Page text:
Two high-altitude surveillance planes the state bought for more than $15 million to help secure the Mexican border are regularly circling over San Antonio, according to records and interviews, but details about exactly what they’re doing are scarce.
The Swiss-built Pilatus aircraft are each equipped with more than $1 million in high-definition cameras, capable of capturing images night and day, clear enough that they can show the color of someone’s shirt from two miles overhead. Pilots are guided by powerful mapping software that can superimpose addresses and parcel data over the live video, which can be streamed in real-time by Department of Public Safety officials on the ground.
Public flight records show that after the border, San Antonio is the urban area most heavily circled by the two planes, which collectively spent time on at least 52 days so far this year flying above San Antonio neighborhoods, many of them on the East Side and West Side.
The San Antonio Police Department initially denied knowledge of the planes or using them in any joint surveillance operations with the state and thus said it had no records of why the planes would be flying over San Antonio. But on Friday an SAPD spokesman said there had been a misunderstanding, and that SAPD has been working regularly with the aircraft. SAPD Lt. Jesse Salame said the planes have helped search for suspects such as in the case of the 2016 shooting of SAPD Detective Benjamin Marconi, and also assist the city’s Violent Crimes Task Force. But the department didn’t provide any numbers on how many cases have been assisted by the planes, the result of the assistance or any other details.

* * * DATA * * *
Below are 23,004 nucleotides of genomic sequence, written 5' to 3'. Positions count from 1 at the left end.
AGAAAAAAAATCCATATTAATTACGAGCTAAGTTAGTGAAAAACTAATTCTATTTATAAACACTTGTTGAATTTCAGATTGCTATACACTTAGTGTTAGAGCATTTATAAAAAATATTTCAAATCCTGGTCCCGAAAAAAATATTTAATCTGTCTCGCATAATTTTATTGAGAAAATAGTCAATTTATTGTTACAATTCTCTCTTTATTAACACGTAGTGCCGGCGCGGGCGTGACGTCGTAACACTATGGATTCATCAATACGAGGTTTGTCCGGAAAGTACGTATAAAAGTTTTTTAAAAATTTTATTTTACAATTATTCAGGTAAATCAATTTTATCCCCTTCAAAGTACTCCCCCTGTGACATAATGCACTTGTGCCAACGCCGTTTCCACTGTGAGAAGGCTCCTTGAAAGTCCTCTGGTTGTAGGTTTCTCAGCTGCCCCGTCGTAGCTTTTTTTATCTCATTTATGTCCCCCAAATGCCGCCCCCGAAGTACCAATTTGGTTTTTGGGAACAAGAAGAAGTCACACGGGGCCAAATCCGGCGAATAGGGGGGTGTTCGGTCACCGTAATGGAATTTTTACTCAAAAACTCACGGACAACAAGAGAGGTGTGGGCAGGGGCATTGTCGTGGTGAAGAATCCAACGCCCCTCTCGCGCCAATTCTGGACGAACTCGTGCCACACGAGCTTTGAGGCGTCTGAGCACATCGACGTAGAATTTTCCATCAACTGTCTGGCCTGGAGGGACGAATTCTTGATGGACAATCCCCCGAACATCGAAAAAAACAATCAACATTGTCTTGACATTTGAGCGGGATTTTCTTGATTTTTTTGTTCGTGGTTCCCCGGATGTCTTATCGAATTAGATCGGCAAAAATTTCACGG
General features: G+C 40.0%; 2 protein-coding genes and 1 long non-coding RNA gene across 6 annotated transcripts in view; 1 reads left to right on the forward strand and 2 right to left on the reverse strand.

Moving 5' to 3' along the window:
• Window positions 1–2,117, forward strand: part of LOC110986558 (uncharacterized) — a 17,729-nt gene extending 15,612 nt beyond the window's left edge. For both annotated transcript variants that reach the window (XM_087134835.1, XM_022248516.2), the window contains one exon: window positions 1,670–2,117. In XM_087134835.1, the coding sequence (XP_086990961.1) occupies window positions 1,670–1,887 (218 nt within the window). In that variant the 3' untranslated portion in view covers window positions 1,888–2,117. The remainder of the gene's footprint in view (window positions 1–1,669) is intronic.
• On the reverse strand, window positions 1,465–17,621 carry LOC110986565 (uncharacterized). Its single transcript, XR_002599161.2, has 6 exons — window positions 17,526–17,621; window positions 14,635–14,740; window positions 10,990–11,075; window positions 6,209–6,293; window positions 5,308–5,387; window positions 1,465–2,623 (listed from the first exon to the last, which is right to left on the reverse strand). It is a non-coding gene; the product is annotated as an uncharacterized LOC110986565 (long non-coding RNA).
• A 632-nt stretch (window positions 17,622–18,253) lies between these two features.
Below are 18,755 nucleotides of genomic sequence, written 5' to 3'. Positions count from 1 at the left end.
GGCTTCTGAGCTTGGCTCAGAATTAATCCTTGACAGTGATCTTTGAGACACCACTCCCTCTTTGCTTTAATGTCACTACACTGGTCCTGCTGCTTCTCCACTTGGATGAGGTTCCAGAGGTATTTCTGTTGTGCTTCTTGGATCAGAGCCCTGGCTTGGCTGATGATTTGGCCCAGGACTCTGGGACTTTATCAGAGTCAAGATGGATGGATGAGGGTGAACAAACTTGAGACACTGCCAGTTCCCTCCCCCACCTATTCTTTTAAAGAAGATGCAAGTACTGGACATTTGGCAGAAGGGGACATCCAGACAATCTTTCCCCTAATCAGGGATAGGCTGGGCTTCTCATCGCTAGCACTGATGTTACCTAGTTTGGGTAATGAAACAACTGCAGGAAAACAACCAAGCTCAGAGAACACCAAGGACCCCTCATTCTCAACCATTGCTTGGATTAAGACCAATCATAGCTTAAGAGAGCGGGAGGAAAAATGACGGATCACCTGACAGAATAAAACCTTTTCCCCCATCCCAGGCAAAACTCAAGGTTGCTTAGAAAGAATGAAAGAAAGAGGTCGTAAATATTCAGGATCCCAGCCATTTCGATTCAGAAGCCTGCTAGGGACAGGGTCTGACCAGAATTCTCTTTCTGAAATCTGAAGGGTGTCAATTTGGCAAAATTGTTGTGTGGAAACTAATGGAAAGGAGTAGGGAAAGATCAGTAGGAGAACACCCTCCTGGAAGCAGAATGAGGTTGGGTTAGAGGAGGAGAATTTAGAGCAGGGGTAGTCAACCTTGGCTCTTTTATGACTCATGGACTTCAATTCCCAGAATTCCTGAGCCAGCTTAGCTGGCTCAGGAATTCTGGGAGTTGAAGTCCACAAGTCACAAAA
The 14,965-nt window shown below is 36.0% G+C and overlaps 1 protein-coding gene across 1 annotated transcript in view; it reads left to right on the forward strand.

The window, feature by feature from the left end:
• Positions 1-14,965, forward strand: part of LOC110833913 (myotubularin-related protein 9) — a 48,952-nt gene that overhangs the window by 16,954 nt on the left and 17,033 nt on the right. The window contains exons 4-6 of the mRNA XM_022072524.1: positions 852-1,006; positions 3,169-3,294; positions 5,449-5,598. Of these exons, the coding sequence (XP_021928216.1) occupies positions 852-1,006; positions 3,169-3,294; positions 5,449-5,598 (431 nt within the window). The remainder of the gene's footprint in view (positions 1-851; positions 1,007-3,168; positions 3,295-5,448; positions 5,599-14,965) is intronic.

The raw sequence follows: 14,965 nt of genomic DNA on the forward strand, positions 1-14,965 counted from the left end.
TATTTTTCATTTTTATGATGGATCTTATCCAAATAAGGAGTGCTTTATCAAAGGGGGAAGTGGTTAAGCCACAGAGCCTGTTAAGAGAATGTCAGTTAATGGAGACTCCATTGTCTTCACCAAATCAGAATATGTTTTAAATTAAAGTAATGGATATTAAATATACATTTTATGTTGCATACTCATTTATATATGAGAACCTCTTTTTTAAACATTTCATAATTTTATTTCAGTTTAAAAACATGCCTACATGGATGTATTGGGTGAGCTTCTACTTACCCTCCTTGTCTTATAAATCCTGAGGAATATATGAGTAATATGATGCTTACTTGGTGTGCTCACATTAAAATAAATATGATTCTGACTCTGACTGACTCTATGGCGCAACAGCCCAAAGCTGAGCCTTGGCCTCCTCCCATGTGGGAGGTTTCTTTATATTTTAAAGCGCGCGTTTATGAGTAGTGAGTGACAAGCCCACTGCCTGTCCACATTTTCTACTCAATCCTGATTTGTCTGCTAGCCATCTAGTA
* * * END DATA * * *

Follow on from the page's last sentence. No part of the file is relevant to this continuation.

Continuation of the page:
For its part, DPS officials say one of the planes helped recently in an unspecified federal human trafficking case in San Antonio. DPS said the planes can be used to support local law enforcement in manhunts, locating missing persons, disaster reconnaissance, search and rescue, tracking vehicles during pursuits and more but, again, the agency would not provide any details, such as the number and type of cases it has assisted, what agencies requested that assistance and results of the flyovers.
Since the purchase, the planes’ activity has received little public scrutiny. But the aircraft — which can reach an altitude of 30,000 feet — are in the air roughly half the days in the year, flying at night, during the day and on weekends, according to public flight records.
In response to a question about privacy protections, Salame said, “When the plane is out looking, it’s probably narrowly tailored to a specific subject or a specific area. … I don’t think they are out randomly looking in people’s backyards and their swimming pools.”
DPS said the planes’ cameras aren’t always rolling.
“The camera is not immediately turned on simply because the aircraft is airborne,” the agency said in a statement. “There is a difference between the camera simply being activated, the camera recoding and the video footage being retained.”
DPS spokesman Tom Vinger said later that the planes’ imaging systems, which have thermal capabilities, only tape “significant events” that could be used as evidence or for training purposes.
While the video is public under the Texas Public Information Act, DPS has not fulfilled a San Antonio Express-News request for records related to the Pilatus planes. The agency’s legal department agreed to let the Express-News viewsome of the records in person, but never set a date for a viewing and has not responded to repeated requests over the past several weeks.
Privacy experts said the public should know about use of the technology, which is often deployed by police forces across the country without a warrant, a court order or notice to the local community, said Chris Calabrese, vice president of policy at the Center for Democracy and Technology.
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